How to Keep Your Gut Happy When Crossing Time Zones

Photo: Getty Images/Vladimir Vladimirov
In the hours leading up to a long flight, most people inevitably start freaking out over when to eat. (Being stranded mid-flight with only a tiny bag of pretzels is def a nightmare scenario.) Do you raid the airport kiosk for all its healthy-ish snacks and eat on the plane? Grab dinner before you board even though it's not dinner time yet? Just skip it entirely?

Then there's the question of what to do when you land. Not only is your meal sched all messed up, but now you don't know when to take your probiotic and daily vitamins. Crossing timezones can totally throw your body off. (Umm, traveler's constipation, anyone?) Fortunately, certified nutritionist, The Archetype Diet author, and frequent traveler Dana James has figured it all out. Here, she shares her top tips on how to keep your gut happy while traveling, including answering the mother of all questions, when should I eat?

Keep reading for nutritionist-vetted tips on when to eat when crossing timezones.

eating for long trips
Photo: Stocksy/GIC

Factor in travel time not spent flying, too

A lot of people remember to stash a snack in their purse for the flight, but James says many forget about all the extra travel time too, like the car ride from the airport to your hotel. Her pro tip: Pack a snack for that leg of the trip as well; otherwise, you're going to de-board the plane simultaneously starving but wanting to get to your hotel ASAP because you're also tired and sick of traveling. In other words, a hangry disaster. "Look at the total travel time from when you leave your home to when you get to the hotel," she says.

Get your fiber fix before you fly

Chances are, you aren't going to be getting your regular amount of greens when you're trapped in a middle seat for hours on end. That's why James recommends getting some fiber before you fly, if possible. "I often will grab a green juice to drink in the taxi on the way to the airport so that I'm getting a lot of antioxidants, fiber, and nutrients before I fly," she says. The green juice is also easy to digest so you won't be sitting there with your stomach churning.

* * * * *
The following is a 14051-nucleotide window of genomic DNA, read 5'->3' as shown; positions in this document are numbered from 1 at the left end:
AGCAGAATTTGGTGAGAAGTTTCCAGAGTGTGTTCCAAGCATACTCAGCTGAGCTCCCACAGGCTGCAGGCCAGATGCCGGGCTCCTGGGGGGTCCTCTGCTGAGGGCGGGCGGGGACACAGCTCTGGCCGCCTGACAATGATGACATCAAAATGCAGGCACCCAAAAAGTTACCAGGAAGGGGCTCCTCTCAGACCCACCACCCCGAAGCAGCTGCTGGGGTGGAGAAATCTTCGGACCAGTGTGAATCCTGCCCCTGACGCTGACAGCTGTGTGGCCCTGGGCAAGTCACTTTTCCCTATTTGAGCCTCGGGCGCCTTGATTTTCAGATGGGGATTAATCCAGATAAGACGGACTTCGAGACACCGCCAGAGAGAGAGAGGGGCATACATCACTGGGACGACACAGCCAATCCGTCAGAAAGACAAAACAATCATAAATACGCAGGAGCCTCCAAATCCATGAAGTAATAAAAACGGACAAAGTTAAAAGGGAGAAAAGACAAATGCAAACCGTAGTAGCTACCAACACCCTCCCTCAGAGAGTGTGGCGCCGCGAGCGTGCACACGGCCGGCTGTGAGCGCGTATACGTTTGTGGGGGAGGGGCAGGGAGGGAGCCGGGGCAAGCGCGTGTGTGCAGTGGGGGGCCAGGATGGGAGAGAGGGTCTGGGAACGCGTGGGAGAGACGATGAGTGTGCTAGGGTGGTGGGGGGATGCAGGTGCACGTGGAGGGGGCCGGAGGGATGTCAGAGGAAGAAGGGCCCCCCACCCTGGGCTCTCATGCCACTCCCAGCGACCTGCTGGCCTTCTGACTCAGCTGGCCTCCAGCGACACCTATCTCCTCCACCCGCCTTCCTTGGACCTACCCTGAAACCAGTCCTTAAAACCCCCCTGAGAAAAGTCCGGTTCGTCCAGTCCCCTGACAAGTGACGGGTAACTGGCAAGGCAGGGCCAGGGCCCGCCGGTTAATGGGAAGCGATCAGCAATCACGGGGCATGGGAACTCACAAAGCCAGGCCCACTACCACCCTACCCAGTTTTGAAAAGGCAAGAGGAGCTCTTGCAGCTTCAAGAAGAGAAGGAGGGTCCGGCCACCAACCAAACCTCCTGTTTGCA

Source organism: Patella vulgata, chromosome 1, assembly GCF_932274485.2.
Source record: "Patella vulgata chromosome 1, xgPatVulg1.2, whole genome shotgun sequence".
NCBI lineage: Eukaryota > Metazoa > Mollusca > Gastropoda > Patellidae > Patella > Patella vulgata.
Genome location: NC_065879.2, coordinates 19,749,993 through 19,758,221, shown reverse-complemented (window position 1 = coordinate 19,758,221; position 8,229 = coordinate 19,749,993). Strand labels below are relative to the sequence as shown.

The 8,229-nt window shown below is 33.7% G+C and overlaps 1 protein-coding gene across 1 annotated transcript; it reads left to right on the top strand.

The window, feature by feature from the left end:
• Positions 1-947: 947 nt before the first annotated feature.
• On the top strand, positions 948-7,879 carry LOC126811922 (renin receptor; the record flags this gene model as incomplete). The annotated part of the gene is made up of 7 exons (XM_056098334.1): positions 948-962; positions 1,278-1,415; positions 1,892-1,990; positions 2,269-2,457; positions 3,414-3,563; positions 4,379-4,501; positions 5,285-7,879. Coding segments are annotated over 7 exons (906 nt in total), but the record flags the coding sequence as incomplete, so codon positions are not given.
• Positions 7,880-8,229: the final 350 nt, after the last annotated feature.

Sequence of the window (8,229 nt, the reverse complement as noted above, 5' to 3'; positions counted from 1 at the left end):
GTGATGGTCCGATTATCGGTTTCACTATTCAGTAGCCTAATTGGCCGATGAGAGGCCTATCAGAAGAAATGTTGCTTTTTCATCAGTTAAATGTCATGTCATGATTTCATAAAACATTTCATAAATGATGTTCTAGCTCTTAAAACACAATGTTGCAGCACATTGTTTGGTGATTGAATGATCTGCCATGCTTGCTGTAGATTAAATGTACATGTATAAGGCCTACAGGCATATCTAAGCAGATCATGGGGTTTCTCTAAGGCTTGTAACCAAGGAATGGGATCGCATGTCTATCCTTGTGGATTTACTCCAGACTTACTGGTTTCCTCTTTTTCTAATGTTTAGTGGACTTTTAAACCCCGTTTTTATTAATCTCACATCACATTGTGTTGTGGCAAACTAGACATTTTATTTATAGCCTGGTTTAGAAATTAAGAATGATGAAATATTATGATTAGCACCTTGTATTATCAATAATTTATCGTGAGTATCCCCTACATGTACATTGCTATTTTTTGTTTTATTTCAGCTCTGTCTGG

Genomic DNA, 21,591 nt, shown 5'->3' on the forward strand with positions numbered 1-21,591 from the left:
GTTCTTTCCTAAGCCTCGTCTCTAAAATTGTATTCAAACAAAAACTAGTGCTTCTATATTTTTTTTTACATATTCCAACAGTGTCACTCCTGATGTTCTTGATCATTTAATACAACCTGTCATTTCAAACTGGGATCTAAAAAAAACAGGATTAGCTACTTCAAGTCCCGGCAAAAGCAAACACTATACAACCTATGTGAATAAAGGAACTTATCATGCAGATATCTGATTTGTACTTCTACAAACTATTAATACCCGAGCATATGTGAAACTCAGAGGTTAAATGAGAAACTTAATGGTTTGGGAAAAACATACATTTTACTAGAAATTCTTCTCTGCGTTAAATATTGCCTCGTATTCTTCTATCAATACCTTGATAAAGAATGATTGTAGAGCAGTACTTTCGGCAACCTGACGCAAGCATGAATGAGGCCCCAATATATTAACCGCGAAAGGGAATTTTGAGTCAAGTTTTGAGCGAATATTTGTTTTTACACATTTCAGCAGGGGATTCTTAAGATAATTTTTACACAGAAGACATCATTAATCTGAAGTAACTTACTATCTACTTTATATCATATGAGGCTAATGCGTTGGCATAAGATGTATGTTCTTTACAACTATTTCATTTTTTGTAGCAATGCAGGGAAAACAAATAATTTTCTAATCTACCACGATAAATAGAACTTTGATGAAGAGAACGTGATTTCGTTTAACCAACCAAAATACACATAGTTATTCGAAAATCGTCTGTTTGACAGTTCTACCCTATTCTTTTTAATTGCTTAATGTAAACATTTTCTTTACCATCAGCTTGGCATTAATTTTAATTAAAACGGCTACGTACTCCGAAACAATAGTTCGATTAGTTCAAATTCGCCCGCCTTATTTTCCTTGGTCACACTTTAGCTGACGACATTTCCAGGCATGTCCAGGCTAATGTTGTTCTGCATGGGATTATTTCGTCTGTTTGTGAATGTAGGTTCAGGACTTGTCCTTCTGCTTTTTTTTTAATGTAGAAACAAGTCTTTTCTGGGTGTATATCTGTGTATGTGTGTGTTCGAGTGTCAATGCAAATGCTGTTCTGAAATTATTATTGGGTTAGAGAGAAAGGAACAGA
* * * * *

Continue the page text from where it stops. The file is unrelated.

eating on plane
Photo: Getty Images/Michael H

Bring meals on the flight that synch up with your original timezone

Even though there's a temptation to get on your new destination's timezone before you're even there, James says to resist it. While you're on the flight, eat whatever meal you'd be eating normally. This is where listening to your body comes in big time: if you're hungry, eat! As far as what to pack, James says to aim for a balance of protein, veggies, and healthy fats. "I'll pick up a spinach salad with avocado and organic chicken at the airport," she says.

Save the drinks for the destination, not the journey

Airports and planes seem to come with a "it's 5 'o clock somewhere" mentality since wherever someone is flying from, it very may well be. But James's advice is to save that cocktail for when you land. “The lack of oxygen in the air when you are flying makes you drunker faster and you will wake up feeling not as bright as you otherwise would, and you are adding to the jet lag,” she says. 

eating tips while traveling
Photo: Stocksy/Mosuno

Adjust slowly when you arrive

“The first day, keep it fairly consistent with your regular time zone," James says. Then, adjust slowly as your body will naturally start to adapt. A sample schedule to work from: Keep the first day the same as your old time zone, make your second day a blend, and transition full-on to your new timezone on day three.

Pack a probiotic

Even if you don't normally take a probiotic, James says traveling is a good time to do it. And she isn't too tripped up on the the best time to take it. "Just take it when you normally do," she says. "If you often get diarrhea when you travel or you are going to a place where it is likely you will get diarrhea, look for one with a yeast called Saccharomyces boulardii, which is very good at binding up the stool.”

Another supplement to pack that will keep your gut happy (especially if constipation is more your problem): magnesium citrate. "It's very helpful for stimulating bowel movement," James says, recommending a 450 milligram dosage.

"If you fly a lot, I also suggest taking medicinal mushrooms for your immune system because you're exposed to more bacteria when you're traveling," she says. Keep your systems happy and then you can focus on all the amazing adventures that are ahead. That's what you're there for!

Here's your secret weapon to battle those never-ending lines at customs. Before you pack your carry-on, check out the travel essentials Lea Michelle can't live without.

Our editors independently select these products. Making a purchase through our links may earn Well+Good a commission.

Loading More Posts...